Innovative schools redefining student involvement

Idaho Press-Tribune — Imagine a student sitting down one-on-one with a teacher to discuss the day’s lesson, except the day’s lesson is what the student has planned out for himself, not what the teacher would traditionally prepare.

Personalized learning driven by the student — that’s one potential aspect of an innovation school.

The Nampa School District is considering applying for two of its schools to be classified as “innovation schools” as defined by legislation signed into law March 30.
The “Local Innovation Schools Act” allows public schools to operate outside some state and district regulations to provide a more innovative learning environment for their students. This could look like a school using technological devices different than the rest of the district, not participating in traditional district assessments and teaching-based, non-traditional curriculum, according to assistant superintendent Nicole MacTavish.

“It’s part of a larger movement in Nampa to really lean into innovation,” MacTavish said.

The Nampa School District, the principal or superintendent and a majority of the teachers at the school applying to be an innovation school has to write up and sign an agreement with the district’s board of trustees and then submit it to the State Board of Education. The earliest the district can apply for one or several of its schools to be innovative schools is July 1.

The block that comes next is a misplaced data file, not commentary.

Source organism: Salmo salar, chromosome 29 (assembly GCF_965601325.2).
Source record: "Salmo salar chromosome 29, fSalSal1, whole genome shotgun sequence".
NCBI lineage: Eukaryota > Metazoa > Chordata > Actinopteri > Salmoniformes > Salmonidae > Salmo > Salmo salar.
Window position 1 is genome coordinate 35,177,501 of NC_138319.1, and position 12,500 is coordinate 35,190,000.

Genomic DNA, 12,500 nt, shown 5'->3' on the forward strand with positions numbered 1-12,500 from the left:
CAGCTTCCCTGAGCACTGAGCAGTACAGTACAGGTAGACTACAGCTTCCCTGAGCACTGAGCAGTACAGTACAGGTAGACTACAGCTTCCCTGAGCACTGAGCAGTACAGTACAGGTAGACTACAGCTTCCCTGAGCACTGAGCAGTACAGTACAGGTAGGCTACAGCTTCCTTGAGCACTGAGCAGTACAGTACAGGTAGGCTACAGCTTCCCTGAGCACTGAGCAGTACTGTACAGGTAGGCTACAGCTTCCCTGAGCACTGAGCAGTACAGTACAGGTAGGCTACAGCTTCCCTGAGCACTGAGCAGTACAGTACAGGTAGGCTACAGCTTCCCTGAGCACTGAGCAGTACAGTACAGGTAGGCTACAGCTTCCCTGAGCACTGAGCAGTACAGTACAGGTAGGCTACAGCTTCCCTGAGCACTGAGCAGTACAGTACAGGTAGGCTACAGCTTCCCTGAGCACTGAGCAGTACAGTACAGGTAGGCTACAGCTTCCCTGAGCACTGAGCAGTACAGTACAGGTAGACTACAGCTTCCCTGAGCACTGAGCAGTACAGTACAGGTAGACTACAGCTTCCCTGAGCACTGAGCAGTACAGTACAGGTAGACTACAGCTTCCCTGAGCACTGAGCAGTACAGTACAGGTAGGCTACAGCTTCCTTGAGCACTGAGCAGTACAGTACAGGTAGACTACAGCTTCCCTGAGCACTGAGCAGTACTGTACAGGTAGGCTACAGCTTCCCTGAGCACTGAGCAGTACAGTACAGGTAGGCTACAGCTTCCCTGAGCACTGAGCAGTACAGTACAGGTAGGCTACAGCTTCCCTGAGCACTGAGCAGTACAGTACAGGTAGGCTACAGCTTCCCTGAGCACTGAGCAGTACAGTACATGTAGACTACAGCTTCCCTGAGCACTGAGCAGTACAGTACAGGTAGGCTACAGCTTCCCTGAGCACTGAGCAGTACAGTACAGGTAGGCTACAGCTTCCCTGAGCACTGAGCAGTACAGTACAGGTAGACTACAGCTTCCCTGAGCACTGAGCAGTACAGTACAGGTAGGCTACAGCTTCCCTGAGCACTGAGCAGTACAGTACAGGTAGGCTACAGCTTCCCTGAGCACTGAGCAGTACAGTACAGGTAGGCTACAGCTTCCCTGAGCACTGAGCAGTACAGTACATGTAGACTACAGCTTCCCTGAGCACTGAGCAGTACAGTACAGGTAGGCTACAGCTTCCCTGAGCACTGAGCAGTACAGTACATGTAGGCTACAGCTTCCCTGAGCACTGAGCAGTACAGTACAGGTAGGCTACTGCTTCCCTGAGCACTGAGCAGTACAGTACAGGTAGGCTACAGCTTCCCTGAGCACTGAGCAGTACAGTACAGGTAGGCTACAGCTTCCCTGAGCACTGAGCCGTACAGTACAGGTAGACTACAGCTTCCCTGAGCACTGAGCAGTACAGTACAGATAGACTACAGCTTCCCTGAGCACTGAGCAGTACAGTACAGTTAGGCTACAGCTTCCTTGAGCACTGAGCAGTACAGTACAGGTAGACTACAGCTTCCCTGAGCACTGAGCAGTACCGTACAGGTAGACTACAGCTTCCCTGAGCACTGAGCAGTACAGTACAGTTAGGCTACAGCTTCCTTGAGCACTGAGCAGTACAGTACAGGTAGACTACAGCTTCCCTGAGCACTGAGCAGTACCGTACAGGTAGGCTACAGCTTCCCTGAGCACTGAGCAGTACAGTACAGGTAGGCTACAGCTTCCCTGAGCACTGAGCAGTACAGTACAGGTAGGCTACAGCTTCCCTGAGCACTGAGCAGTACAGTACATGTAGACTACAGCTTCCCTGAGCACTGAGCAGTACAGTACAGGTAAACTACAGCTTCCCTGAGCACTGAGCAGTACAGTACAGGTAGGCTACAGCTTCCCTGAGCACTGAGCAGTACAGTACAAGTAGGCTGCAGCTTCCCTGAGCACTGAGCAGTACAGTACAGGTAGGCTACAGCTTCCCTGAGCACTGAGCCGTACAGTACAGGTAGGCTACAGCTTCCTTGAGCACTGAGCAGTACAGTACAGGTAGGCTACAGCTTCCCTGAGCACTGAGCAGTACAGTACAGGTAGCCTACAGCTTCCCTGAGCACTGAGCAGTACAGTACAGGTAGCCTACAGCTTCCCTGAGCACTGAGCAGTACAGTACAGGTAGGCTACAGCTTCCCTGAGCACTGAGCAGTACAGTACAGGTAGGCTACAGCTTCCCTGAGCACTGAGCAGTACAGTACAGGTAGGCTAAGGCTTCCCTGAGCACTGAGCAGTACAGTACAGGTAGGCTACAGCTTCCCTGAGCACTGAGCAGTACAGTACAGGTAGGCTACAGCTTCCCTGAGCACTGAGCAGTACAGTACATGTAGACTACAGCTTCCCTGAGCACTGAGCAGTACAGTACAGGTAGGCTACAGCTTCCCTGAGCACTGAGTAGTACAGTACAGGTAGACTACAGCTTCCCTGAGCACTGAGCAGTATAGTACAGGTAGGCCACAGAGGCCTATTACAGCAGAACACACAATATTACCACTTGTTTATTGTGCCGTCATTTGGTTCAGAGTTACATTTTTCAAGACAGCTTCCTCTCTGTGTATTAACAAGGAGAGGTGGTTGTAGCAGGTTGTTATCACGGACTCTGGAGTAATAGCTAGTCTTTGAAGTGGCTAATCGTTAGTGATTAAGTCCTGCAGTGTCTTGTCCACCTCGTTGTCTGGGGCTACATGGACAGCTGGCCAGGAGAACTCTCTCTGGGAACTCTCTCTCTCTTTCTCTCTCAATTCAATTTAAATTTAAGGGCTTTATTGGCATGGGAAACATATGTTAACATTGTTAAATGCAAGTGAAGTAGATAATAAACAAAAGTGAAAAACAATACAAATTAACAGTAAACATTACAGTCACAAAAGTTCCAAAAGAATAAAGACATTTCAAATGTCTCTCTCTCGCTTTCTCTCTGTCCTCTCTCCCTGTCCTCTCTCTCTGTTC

Only 10 schools can be accepted by the State Board of Education as innovation schools per fiscal year according to the legislation.
While this application process is on a “first-come, first-served basis,” according to Blake Youde, spokesman for the State Board of Education, the board will make sure the district’s submitted agreement meets the legal requirements as described in the legislation.

The two schools the Nampa School District is considering for application to be innovation schools are Union High School, an alternative school, and a brand new school with the working name Empowerment High School.

EMPOWERMENT HIGH SCHOOL LEADS INNOVATION

The Nampa School District has tentatively drawn up plans for a new high school to be focused around leadership-based education where the students will impact their communities through projects. The projects will incorporate service and entrepreneurial elements which will provide the students opportunities to learn leadership skills.

Students will also create and work on their own educational goals throughout their education and their teachers will serve as more of a mentor than a traditional teacher. The school would also be a “blended-learning school,” so students would receive instruction through both a digital device and a teacher.

Because Empowerment High School would be a public school, funded by the state and deviating from traditional curriculum, it needs to be classified as an innovation school.

INNOVATING UNION HIGH SCHOOL

The district is still considering whether or not to move forward in applying to make Union High School an innovation school, but Superintendent David Peterson said the district is thinking it might.